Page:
19 I m considering starting HIV treatment. How can I be sure I ll be able to adhere to a treatment plan? HIV and Its Treatment What You Should Know 2. Talk to your doctor about personal issues that may affect your adherence. Studies have shown that adherence may be harder for people dealing with substance abuse or alcoholism, unstable housing, mental illness, or major life crises. Adherence also may be harder for other patients who: do not have advanced HIV disease, must follow very complex treatment regimens, and have had problems taking medications in the past. Talk to your doctor about these or any other issues that you feel may affect your adherence to a treatment plan. 3. Consider a dry run practice your treatment plan using vitamins, jelly beans, or mints. This will help you determine ahead of time which doses might be difficult. 4. After you and your doctor decide on a treatment plan, ask for a written copy. This should list each medication, when and how much to take, and if it must be taken with food or on an empty stomach. It also should include your doctor s name and phone number and the date of your next visit. 5. Most important, talk to your doctor about how to tailor your treatment plan to your lifestyle. For example, many patients find it helpful to identify things they normally do at the times they will be taking their medication. Studies have shown that patients who arrange their medication schedule around their daily routines adhere to their treatment plans better than those who do not. Activities that may be helpful in remembering your medication schedule include getting out of bed in the morning, taking a child to school, leaving work, or watching a TV show. If you decide take medicine as part of your regular activities, make sure you take it before the activity, not after. Your commitment to a treatment plan is critical. Talk to your doctor about any concerns you may have about starting and adhering to your treatment plan. For many people, it takes two or three office visits to feel comfortable about starting HIV treatment. 18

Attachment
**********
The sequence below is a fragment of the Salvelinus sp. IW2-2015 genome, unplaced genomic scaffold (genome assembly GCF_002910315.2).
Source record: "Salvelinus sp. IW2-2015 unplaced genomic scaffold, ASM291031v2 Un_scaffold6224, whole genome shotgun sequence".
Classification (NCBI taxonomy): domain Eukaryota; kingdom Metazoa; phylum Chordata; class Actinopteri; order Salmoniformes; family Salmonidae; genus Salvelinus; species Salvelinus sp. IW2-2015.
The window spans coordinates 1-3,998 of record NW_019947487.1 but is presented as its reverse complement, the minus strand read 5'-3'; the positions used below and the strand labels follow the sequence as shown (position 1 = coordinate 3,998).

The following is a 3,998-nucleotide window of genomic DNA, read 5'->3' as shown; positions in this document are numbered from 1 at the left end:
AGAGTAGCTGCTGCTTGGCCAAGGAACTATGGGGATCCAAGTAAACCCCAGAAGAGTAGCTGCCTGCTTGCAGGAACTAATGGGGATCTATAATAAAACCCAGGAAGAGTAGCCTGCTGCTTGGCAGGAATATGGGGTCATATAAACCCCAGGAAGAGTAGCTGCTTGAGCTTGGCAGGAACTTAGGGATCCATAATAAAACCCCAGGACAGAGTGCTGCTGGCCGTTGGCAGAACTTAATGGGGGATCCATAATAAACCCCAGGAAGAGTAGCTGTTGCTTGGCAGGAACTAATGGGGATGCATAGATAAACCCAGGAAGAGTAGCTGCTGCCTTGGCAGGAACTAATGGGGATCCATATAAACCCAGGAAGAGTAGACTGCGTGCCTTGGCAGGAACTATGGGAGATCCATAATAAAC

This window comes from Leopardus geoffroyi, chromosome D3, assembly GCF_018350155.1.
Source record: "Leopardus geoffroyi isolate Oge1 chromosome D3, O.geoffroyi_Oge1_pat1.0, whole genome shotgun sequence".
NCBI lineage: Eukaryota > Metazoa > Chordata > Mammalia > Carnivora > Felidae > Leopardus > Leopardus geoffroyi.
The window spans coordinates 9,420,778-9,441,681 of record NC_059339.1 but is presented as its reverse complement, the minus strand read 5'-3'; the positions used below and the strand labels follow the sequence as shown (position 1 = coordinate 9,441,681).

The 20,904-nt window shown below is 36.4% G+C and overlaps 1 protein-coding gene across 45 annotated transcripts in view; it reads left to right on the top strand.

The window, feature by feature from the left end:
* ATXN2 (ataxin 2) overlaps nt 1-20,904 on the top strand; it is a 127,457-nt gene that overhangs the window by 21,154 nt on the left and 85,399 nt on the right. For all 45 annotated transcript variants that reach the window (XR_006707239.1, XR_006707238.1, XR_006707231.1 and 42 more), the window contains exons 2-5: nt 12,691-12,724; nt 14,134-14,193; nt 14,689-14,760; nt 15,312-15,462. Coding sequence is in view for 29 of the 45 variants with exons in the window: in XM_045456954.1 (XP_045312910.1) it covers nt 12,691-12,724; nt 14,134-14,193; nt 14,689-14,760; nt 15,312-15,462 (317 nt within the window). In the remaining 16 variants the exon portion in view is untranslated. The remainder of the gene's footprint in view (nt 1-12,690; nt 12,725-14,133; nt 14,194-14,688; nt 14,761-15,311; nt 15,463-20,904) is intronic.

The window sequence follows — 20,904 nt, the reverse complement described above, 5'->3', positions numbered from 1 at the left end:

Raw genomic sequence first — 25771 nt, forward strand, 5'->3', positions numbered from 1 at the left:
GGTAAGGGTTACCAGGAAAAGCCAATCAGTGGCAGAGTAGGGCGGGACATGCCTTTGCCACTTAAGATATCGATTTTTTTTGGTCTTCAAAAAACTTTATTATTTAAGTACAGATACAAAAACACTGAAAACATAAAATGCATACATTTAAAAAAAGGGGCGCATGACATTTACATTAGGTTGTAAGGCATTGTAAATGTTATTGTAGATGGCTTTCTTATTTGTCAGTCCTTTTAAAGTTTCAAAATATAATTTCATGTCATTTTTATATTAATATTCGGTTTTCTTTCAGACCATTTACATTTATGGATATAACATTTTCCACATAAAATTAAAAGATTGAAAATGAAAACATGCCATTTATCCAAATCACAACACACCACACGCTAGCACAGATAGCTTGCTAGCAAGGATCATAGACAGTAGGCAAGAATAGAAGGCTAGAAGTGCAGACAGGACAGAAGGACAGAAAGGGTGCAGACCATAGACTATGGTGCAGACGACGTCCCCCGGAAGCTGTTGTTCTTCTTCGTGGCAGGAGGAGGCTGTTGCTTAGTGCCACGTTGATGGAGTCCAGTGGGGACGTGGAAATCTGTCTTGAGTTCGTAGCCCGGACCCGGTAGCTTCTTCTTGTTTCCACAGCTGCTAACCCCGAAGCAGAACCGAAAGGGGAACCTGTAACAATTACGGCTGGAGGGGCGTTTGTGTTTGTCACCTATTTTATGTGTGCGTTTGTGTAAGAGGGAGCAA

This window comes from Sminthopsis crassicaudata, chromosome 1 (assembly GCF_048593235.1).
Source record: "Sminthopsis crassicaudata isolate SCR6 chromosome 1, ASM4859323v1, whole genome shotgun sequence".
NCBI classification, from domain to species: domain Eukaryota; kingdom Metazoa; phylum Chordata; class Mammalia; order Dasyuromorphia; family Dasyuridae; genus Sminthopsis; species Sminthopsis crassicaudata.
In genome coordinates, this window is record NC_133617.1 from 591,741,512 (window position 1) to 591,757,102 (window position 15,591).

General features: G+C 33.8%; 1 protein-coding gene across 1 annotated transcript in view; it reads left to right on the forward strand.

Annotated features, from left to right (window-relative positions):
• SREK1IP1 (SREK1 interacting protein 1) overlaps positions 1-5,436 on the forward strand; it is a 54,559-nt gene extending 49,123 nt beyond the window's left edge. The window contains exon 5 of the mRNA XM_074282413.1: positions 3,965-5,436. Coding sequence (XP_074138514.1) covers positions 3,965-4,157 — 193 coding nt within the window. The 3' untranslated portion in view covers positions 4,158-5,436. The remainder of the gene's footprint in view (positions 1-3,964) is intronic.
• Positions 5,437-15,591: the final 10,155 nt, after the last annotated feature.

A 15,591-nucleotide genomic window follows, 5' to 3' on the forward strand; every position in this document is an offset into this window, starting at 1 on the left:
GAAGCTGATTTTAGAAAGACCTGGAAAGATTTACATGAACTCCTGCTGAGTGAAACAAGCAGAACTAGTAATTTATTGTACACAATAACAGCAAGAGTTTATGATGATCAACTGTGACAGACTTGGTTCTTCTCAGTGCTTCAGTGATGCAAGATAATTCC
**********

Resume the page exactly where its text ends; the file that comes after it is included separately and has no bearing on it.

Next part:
20 HIV and Its Treatment What You Should Know I ve started HIV treatment. What can I do to help my treatment work? As described previously, the effectiveness of your treatment will depend on several factors. One of the most important things you can do is find a strategy that works for you. This will help you adhere to your treatment plan as closely as possible. Here are some other ways to improve your adherence: 1. Use daily or weekly pill boxes or egg cartons to organize your medications. Some people find it helpful to count and set out a week s worth of medications at a time, with one space of the pill box or egg carton for each part of the day. Try to do this at the same time each week, for example, every Sunday night at bedtime. 2. Use timers, alarm clocks, or pagers to remind you when to take your medication. For each dose, try to take your medication at the same time each day. 3. Try keeping your medications where you will take them. Some patients find it helpful to keep their first morning dose next to the alarm clock or coffee pot. Others like to keep backup supplies of their medications at their workplace or in their briefcase. 4. Keep a medication diary. Try writing the names of your drugs on a 3 x 5 card or in your daily planner, and then check off each dose as you take it. You might want to try write yourself a reminder in your calendar or planner to take any doses that are difficult to remember. 5. Plan ahead for weekends, holidays, and changes in routine. Many studies have shown that weekends are a serious problem for adherence. Decide ahead of time how you will remember to take all of your doses. Also, if you are going on vacation, traveling on business, or changing jobs, write out a plan for remembering your medications. 19